I have never been in a country where the religious underpinnings of society are so omnipresent. Even in Morocco where Islam is the foundation, the presence of that faith did not impact me as much as Buddhism does here. Now, I have to admit that I have been in more monasteries in the last week than I have been in churches in the last year and that, no doubt, is partially responsible for my feeling inundated …but it is truly more than that and it is difficult to explain. In Bhutan, Buddhism levels the playing field. It is the common denominator in a society that to start with, does not swing two standard deviations from the mean as in other countries. The very rich, are spiritually rich more than monetarily so. The very poor appear to be rich spiritually even if materially poor.
In addition, most of my life, thanks to my mother and grandmother I have been engaged in, and intrigued by, hand crafts. I hoped that when in Bhutan I would see some of their hand weaving and spinning. The techniques they use and the exquisite nature of their textiles is known around the world. Both traditions were developed through necessity. Today, these skills keep the past alive and are fundamental to the culture. Material for ghos (the national dress for men), kiras (the national skirt and jacket for women) and kabneys (the raw silk ceremonial scarf worn by men) are still hand made.
Today, I woke up to the sound of loud banging. I thought that it came from the street and it seemed that things were being heaved into a dumpster. Or maybe, it was just my head that is pounding as it is working constantly, integrating and trying to make sense of my thoughts and experiences in this place.
It seems that everything here requires many hours and a great deal of dedication. Becoming a monk takes years of commitment. Learning any of the art forms, as I saw yesterday in the school, is exacting work. And raising crops in the rice paddies is tedious or at the least repetitive and back breaking. There is no quick return on investment here. They are in for the long haul on everything. But the people seem joyful, not depressed and weighed down by their lives. They seem to “spin a mani” and get on with life. It is refreshing and grounded.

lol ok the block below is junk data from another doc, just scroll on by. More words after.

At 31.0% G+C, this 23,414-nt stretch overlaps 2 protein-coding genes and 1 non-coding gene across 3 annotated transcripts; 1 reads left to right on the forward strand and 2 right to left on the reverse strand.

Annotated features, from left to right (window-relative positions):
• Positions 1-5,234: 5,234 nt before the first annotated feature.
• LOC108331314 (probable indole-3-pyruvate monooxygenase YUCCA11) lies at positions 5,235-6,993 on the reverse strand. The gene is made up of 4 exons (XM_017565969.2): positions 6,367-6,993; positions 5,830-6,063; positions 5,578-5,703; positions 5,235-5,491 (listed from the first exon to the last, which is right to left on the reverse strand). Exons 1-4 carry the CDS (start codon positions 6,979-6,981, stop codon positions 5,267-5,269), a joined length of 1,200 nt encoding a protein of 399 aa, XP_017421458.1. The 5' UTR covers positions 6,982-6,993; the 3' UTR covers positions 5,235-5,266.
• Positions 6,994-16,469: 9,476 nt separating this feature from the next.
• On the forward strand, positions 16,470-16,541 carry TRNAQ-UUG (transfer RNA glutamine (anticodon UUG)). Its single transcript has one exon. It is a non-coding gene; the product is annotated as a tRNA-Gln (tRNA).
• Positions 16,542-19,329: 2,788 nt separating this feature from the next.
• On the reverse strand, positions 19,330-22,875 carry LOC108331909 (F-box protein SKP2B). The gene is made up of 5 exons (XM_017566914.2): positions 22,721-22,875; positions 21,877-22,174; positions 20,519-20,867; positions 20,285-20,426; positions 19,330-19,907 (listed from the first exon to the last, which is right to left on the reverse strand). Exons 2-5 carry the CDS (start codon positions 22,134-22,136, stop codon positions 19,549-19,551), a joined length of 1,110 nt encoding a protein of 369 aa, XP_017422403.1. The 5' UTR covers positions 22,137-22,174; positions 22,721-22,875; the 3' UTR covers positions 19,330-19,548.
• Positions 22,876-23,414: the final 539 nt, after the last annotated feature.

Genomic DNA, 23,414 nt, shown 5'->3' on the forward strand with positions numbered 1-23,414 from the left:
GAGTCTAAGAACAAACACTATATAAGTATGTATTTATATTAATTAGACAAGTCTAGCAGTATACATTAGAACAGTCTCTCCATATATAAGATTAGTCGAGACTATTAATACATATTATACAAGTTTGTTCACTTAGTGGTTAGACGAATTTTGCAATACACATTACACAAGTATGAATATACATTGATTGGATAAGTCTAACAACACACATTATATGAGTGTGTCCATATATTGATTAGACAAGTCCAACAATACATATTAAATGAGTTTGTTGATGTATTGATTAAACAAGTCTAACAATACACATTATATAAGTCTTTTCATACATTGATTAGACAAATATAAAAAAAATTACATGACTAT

When we were driving back into Thimphu from the Phobjika Valley several days ago, I spotted a large Buddha high on the far mountain. I teased Jaim Yong that if I was going to have to climb to it, he had better let me out right then as it would clearly take me most of the rest of my natural life. He laughed and said, “No, we go tomorrow”.
Well, it’s “tomorrow” and we weave our way up the mountainside on a paved road that follows many switchbacks to a site that was once the location of Kuensel Prodrang, the palace of Sherab Wangchuk. Here a gigantic, 169’ Buddha, known as the Buddha Dordenma is under construction. Cast in Japan, it was transported in pieces and assembled on site. When complete, the bronze statue will house over one hundred and twenty-five thousand smaller statues of Buddha. It is gilded and has a diamond embedded in the forehead.
The Aerosun Corporation of Nanjing, China is building the Buddha Dordenma at a cost of $47 million US dollars. The entire project including the monastery and the gigantic courtyard is expected to surpass $100 million. Although it was initially to be completed by the fall of 2010, there are still several more years of work ahead.
The building of this amazing statue fulfils two prophecies. Last century, a renowned yogi, Sonam Zangpo prophesied that a large statue of the Buddha would be built in the region and that it would bestow blessings for peace and happiness on the whole world.